OUR PRESIDENTS, OURSELVES
“American Presidents, like great French restaurants,” said the writer and educator S. Douglass Cater, “have an ambiance all their own.” This is especially true of U.S. presidents’ attitude toward sports. Today continues a multi-part series by noted writer Curt Smith, who wrote more speeches than anyone else for former President George H.W. Bush and has authored 17 books. Some of the below appeared in original form in his widely praised The Presidents and the Pastime: The History of Baseball and the White House. (University of Nebraska Press, 2018, $29.95). This summer the GateHouse Media columnist and Senior Lecturer of English at the University of Rochester, will etch presidents from Washington to Trump—how they assessed Sports USA, and it appraised them. Historian Allan Nevins referenced “an America now so far lost in time and change that it is hard to believe it ever existed. But it did exist, and some memory of it … ought to be cherished by the Nation.” This series tries.
Woodrow Wilson was a Christmas week baby, born on December 28, 1856. After Appomattox, the Confederacy dead, the tyro tried to navigate through the region’s disarray, teaching himself to read. The future U.S. president attended Davidson College at 17, transferred to Princeton, headed its baseball and football associations, and got his BA at 23. Wilson attended law school at Virginia and in 1886 got his PhD, proving what Lucille Ball would one day say: “If you want something done, ask a busy person.”
In 1902, Princeton made him president. In 1906, Wilson awoke blind in the left eye, likely due to hardening of the arteries. However, when politics beckoned, the academic won a 1910 landslide as governor of New Jersey. In 1912, either Republican William Howard Taft or Theodore Roosevelt might have beaten the Democratic presidential nominee mano a mano. Instead, Wilson clobbered the GOP’s two-headed Janus, 435 electoral votes to TR’s 88 and Taft’s 8.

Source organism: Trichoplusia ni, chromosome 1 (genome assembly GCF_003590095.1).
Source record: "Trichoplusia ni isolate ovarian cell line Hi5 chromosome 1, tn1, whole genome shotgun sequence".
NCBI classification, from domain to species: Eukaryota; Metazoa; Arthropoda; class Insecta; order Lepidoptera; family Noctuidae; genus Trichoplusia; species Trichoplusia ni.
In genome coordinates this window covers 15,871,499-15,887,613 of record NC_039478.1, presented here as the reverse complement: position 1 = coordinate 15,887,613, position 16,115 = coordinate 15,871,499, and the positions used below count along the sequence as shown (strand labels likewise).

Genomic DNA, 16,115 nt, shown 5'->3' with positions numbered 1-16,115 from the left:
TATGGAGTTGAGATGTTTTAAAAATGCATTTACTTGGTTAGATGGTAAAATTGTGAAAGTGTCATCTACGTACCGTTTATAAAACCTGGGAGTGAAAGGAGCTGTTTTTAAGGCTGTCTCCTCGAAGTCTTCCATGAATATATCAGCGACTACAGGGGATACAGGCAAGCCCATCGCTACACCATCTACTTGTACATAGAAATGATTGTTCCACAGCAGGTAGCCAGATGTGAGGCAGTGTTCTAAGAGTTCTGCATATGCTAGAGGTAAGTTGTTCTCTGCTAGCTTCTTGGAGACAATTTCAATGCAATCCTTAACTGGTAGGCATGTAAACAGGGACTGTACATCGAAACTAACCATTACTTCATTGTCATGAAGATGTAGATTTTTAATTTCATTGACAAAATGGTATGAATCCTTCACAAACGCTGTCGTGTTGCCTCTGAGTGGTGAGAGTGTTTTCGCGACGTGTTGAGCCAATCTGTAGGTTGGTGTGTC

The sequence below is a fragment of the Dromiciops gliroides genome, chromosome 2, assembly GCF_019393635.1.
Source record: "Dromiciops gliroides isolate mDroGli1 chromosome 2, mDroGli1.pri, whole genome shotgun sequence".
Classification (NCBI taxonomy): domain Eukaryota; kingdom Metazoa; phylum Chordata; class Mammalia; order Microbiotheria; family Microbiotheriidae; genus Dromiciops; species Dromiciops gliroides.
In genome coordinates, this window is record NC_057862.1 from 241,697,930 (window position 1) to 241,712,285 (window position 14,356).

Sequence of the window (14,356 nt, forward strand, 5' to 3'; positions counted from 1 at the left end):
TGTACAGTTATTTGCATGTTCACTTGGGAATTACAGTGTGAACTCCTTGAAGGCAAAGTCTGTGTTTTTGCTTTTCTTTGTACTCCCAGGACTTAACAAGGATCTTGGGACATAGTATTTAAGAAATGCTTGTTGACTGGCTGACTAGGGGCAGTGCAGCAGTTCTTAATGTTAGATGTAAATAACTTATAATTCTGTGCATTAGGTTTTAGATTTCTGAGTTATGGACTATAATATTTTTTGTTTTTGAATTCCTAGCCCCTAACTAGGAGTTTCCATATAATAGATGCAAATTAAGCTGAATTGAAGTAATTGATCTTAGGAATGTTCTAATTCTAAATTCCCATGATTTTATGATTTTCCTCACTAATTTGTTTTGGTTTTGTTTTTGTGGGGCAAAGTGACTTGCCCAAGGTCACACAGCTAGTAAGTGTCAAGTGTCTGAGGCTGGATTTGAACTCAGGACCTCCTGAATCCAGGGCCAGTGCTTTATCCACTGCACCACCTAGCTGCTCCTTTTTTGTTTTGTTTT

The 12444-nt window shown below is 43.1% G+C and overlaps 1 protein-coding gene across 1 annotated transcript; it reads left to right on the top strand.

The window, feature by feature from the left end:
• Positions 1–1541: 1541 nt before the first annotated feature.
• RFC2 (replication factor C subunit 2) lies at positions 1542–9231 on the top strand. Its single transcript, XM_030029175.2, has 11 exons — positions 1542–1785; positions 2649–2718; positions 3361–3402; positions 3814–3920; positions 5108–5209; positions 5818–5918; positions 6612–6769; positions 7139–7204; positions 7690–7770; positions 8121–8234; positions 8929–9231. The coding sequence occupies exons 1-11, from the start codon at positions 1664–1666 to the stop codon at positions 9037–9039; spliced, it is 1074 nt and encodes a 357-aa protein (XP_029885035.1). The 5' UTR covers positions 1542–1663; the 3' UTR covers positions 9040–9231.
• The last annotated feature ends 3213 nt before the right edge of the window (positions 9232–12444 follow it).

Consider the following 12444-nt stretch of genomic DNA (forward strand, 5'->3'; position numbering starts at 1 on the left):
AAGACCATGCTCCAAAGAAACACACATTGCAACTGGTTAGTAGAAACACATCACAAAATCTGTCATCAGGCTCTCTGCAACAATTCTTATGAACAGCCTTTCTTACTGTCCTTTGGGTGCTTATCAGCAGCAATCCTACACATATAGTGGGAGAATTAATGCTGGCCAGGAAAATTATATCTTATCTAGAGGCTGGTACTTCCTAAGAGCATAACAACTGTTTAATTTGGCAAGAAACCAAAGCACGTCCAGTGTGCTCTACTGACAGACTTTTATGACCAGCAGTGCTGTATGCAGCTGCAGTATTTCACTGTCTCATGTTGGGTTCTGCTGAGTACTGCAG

Thin, ascetic, Wilson seemed less redolent of John Wayne than Lennon. Yet the new president was so a revolutionary a football coach that he remains a founder of the modern game—from using college football gate receipts to finance other department sports to introducing “chalk talk,” plays outlined on a blackboard letting a series be run without a signal on the field. He also liked to golf, play tennis and billiards, ride horseback, and hike and bike through hilly ancestral Scotland.
Despite this, baseball always led Wilson’s roster. A page from his geometry notebook, titled “Base Ball Ground,” shows a hand-scribbled diagram. High school notes list a lineup for the Light Foot Baseball Club of 1870, which he organized and managed. Later he was Davidson’s center fielder and Princeton’s assistant manager. Before his first opener as the Nation’s “First Fan,” Wilson said he would visit Griffith Stadium as a “paying fan,” retiring his presidential pass.